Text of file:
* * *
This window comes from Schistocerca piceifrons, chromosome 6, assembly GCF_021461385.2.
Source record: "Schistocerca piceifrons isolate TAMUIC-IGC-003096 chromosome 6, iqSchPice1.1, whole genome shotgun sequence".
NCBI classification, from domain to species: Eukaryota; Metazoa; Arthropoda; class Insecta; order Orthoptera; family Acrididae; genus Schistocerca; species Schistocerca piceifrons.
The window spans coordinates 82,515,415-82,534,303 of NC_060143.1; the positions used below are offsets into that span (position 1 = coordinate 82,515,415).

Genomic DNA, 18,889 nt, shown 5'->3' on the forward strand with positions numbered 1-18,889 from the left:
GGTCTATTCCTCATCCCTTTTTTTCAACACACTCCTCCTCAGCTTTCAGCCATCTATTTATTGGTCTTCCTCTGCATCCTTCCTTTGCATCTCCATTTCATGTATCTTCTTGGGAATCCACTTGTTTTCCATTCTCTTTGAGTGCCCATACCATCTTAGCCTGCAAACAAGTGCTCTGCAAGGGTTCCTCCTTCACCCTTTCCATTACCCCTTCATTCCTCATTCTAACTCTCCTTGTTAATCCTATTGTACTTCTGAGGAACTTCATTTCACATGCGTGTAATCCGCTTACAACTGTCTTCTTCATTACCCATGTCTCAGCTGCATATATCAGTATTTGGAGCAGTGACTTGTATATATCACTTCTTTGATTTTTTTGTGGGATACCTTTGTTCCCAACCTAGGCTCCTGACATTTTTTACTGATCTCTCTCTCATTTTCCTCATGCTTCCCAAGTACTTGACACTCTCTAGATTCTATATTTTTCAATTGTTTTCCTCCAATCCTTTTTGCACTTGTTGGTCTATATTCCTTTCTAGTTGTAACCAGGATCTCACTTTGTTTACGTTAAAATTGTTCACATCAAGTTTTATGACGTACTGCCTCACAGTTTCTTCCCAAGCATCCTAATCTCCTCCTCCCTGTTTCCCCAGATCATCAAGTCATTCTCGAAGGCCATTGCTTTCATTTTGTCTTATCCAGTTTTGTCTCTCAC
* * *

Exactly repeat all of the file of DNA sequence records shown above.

This window comes from Schistocerca piceifrons, chromosome 6, assembly GCF_021461385.2.
Source record: "Schistocerca piceifrons isolate TAMUIC-IGC-003096 chromosome 6, iqSchPice1.1, whole genome shotgun sequence".
NCBI classification, from domain to species: Eukaryota; Metazoa; Arthropoda; class Insecta; order Orthoptera; family Acrididae; genus Schistocerca; species Schistocerca piceifrons.
The window spans coordinates 82,515,415-82,534,303 of NC_060143.1; the positions used below are offsets into that span (position 1 = coordinate 82,515,415).

Genomic DNA, 18,889 nt, shown 5'->3' on the forward strand with positions numbered 1-18,889 from the left:
GGTCTATTCCTCATCCCTTTTTTTCAACACACTCCTCCTCAGCTTTCAGCCATCTATTTATTGGTCTTCCTCTGCATCCTTCCTTTGCATCTCCATTTCATGTATCTTCTTGGGAATCCACTTGTTTTCCATTCTCTTTGAGTGCCCATACCATCTTAGCCTGCAAACAAGTGCTCTGCAAGGGTTCCTCCTTCACCCTTTCCATTACCCCTTCATTCCTCATTCTAACTCTCCTTGTTAATCCTATTGTACTTCTGAGGAACTTCATTTCACATGCGTGTAATCCGCTTACAACTGTCTTCTTCATTACCCATGTCTCAGCTGCATATATCAGTATTTGGAGCAGTGACTTGTATATATCACTTCTTTGATTTTTTTGTGGGATACCTTTGTTCCCAACCTAGGCTCCTGACATTTTTTACTGATCTCTCTCTCATTTTCCTCATGCTTCCCAAGTACTTGACACTCTCTAGATTCTATATTTTTCAATTGTTTTCCTCCAATCCTTTTTGCACTTGTTGGTCTATATTCCTTTCTAGTTGTAACCAGGATCTCACTTTGTTTACGTTAAAATTGTTCACATCAAGTTTTATGACGTACTGCCTCACAGTTTCTTCCCAAGCATCCTAATCTCCTCCTCCCTGTTTCCCCAGATCATCAAGTCATTCTCGAAGGCCATTGCTTTCATTTTGTCTTATCCAGTTTTGTCTCTCAC